On the other hand, the distributions of and on show some difference in the most concentrated bin (Fig. 6h). In the most concentrated systems, the fraction of strong bars abruptly increases to a high ratio, whereas that of weak bars greatly decreases. Therefore, the distribution of appears bimodal (Fig. 6h), which is consistent with Nair & Abraham (2010) who dealt with strong bars. We find a hint to understand the unexpected increase of strong bars in the most concentrated systems from the correlation between fracdeV and in Fig. 5. All of the most concentrated spirals with are distributed in the region with a massive bulge of fracdeV 0.6. Therefore, we may conclude that the bar growth by bulge is more prevalent compared to the weakening of bars by CMC in the most concentrated galaxies. It agrees with the simulation of Athanassoula et al. (2005) which showed that the effect of CMCs becomes weak in the bulge-dominated systems.
In Fig. 12, we compare the mean values of fracdeV of SBs and SABs for each . Although the distribution of fracdeV in the same range of shows large scatters, we find two dominant features. Firstly, as the system is more-concentrated, its mean fracdeV largely increases. Although it is partly due to the effect of weak correlation between two parameters, we can speculate that galaxies need more massive bulges for the bar survival when galaxies are more concentrated. Secondly, SB galaxies always have higher mean values of fracdeV compared to SABs for the same over all range of . This supports the view that galaxies need more developed bulge for strong bars compared to weak bars for a given CMC. Therefore, we confirm that bars are formed and supported by the balance between the bulge and CMC.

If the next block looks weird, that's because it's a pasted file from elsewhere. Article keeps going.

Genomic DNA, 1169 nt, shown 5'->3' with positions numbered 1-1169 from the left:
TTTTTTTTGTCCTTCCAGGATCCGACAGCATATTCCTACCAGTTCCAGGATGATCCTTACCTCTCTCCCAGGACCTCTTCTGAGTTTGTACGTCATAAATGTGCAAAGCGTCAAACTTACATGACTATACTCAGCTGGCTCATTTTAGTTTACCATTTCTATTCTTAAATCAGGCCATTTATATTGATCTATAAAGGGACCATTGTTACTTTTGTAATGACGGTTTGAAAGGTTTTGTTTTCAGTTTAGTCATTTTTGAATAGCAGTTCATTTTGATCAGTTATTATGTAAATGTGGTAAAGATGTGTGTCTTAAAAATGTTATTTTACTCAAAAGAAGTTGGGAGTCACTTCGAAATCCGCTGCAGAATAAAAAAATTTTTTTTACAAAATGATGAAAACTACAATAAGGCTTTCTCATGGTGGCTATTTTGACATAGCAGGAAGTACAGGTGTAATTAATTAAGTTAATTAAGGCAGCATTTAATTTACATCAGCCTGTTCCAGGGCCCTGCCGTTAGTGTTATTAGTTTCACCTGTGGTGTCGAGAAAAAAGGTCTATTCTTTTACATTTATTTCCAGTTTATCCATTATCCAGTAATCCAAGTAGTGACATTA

On the other hand, we find the increasing bulge ratio of strong bars again at despite their low CMCs in Fig. 12. There seems to be the difficulties for bars to grow stronger in galaxies with a very low concentration and need more prominent bulges for strong bars. It would explain why the does not increase any more when in Fig. 6h.
Lastly, we want to discuss the bulge component. When the value of fracdeV is large, we expect the existence of classical bulge and for small fracdeV galaxies with pseudo-bulges or no bulges. Therefore, Fig. 6g shows that strong bars are frequent in galaxies with classical bulges while weak bars in galaxies with pseudo-bulges. In general, pseudo-bulges have been known to be formed as a result of the secular evolution by bar. The bar-driven gas can broaden the vertical resonance, and it is believed to form pseudo-bulges which are rotationally supported with metal-rich and young stellar population (Kormendy, 1982; Pfenniger & Norman, 1990; Kormendy, 1993; Kormendy & Kennicutt, 2004). They are abundant in late-type spirals, although early-type spirals also have pseudo-bulges (Andredakis & Sanders, 1994; Andredakis et al., 1995; Carollo et al., 2002; Kormendy & Kennicutt, 2004). Studies that showed the increasing bar fraction toward late-type spirals argued that the frequent pseudo-bulges in late-type spirals would be related to the high bar fraction in late-type spirals (Barazza et al., 2008). However, we want to consider the fact that oval structures such as weak bars are enough to drive gas inflow and pseudo-bulge formation (Kormendy & Kennicutt, 2004; Kim et al., 2018) and the larger gas fraction helps grow CMC (Berentzen et al., 2007; Athanassoula et al., 2013). Therefore, frequent weak bars and abundant gas in late-type spirals seem to explain the frequent pseudo-bulges seen in late-type spirals well.